Nevada Bans TRT in Combat Sports: Belfort, Sonnen, Henderson Among Fighters Impacted

The Nevada State Athletic Commission announced a ban on testosterone-replacement therapy for boxers, mixed-martial artists, and other participants in state-sanctioned contests today. The announcement comes on the heels of George St. Pierre's hiatus from the UFC. The promotion's former welterweight champion cited lax oversight of performance-enhancing drugs as one source of his displeasure with fighting.

"The Ultimate Fighting Championship fully supports the decision made today by the Nevada State Athletic Commission regarding the immediate termination of therapeutic use exemptions (TUE) for testosterone replacement therapy (TRT)," UFC president Dana White explained in a prepared statement. "We believe our athletes should compete based on their natural abilities and on an even playing field. We also intend to honor this ruling in international markets where, due to a lack of governing bodies, the UFC oversees regulatory efforts for our live events. We encourage all athletic commissions to adopt this ruling." The statement marks a departure from White's vehement and lengthy criticisms of St. Pierre's complaints in January.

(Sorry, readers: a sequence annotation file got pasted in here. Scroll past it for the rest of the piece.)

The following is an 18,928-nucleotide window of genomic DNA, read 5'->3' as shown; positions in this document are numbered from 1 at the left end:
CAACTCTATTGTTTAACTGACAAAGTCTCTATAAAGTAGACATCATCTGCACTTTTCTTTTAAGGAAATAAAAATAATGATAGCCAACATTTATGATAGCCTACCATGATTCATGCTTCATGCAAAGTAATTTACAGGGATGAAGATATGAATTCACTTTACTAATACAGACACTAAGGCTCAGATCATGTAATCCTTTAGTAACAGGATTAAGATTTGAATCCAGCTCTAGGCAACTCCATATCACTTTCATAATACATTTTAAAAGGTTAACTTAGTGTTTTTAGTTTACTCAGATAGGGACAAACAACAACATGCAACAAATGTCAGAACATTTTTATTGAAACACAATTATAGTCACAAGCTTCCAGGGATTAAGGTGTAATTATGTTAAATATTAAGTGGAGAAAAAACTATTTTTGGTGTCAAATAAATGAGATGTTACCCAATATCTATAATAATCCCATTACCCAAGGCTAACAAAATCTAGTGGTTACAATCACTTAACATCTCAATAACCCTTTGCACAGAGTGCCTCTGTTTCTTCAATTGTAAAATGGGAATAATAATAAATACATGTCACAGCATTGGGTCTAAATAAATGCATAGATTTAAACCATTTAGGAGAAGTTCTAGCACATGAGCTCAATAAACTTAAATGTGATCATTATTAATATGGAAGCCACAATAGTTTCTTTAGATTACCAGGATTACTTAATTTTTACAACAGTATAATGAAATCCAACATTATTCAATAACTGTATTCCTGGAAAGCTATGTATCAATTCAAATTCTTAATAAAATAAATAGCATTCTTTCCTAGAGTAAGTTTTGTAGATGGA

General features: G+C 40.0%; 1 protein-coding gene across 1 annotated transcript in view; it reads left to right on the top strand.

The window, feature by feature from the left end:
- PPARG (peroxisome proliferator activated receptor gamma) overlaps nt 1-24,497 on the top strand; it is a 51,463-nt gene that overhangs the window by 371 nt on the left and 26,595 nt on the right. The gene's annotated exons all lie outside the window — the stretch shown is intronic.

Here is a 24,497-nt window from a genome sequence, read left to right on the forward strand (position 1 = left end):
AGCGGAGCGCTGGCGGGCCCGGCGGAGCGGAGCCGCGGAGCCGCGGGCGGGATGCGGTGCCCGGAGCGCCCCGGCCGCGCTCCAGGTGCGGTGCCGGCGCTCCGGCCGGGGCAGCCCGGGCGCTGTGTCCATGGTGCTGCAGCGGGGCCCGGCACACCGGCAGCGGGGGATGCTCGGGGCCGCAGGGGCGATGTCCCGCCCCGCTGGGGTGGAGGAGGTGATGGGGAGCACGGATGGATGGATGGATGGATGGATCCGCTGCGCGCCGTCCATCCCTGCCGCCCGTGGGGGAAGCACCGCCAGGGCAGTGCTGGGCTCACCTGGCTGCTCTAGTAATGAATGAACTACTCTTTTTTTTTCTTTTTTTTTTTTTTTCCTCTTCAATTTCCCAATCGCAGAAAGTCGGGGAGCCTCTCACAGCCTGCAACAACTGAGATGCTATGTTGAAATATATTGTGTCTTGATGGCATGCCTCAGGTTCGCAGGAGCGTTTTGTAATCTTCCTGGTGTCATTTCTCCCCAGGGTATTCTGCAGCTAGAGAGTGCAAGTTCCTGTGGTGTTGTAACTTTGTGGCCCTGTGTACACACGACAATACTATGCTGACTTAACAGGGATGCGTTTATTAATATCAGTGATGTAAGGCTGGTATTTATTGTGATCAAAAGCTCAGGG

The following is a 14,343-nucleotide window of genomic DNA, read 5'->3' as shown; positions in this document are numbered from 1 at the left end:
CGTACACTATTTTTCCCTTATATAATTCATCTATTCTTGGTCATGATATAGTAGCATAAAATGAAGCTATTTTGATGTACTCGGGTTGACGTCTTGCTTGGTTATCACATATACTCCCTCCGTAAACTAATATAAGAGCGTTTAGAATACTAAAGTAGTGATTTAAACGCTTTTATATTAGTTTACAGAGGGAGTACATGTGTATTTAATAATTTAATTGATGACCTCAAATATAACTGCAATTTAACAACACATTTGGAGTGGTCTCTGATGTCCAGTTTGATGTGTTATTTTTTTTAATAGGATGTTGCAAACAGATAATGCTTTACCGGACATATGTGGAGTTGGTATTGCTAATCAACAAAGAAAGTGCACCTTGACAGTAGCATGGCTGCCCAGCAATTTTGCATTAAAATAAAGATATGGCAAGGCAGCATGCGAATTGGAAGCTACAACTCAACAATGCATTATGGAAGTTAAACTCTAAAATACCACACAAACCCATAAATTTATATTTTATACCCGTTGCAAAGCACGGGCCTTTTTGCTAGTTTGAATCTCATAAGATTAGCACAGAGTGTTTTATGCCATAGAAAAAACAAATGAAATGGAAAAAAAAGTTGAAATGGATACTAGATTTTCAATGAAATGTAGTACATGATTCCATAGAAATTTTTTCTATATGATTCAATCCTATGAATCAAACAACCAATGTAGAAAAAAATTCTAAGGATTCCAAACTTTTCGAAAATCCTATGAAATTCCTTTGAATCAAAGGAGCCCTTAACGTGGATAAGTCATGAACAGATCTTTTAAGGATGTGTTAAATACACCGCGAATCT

The decision makes its most direct impact on the upcoming middleweight championship bout between titlist Chris Weidman and challenger Vitor Belfort. The 36-year-old challenger's late-career resurgence has coincided with a reliance on TRT. Given that past steroid use necessarily drops the body's natural testosterone production, making scofflaws eligible for TRT because of their low testosterone counts, clean fighters complained that TRT exemptions rewarded cheaters. Nevada suspended Belfort for nine months in 2006 for performance-enhancing drugs.

Other fighters enjoying TRT exemptions in recent years include Dan Henderson, Chael Sonnen, and Frank Mir. St. Pierre, frustrated with a lack of progress in ridding the sport of performance-enhancing drugs, remarked last month: "I tried to change things, and unfortunately--maybe for money reasons, maybe for image--they were not ready to do that."

Photo credit: Paulo Whitaker, Reuters

 


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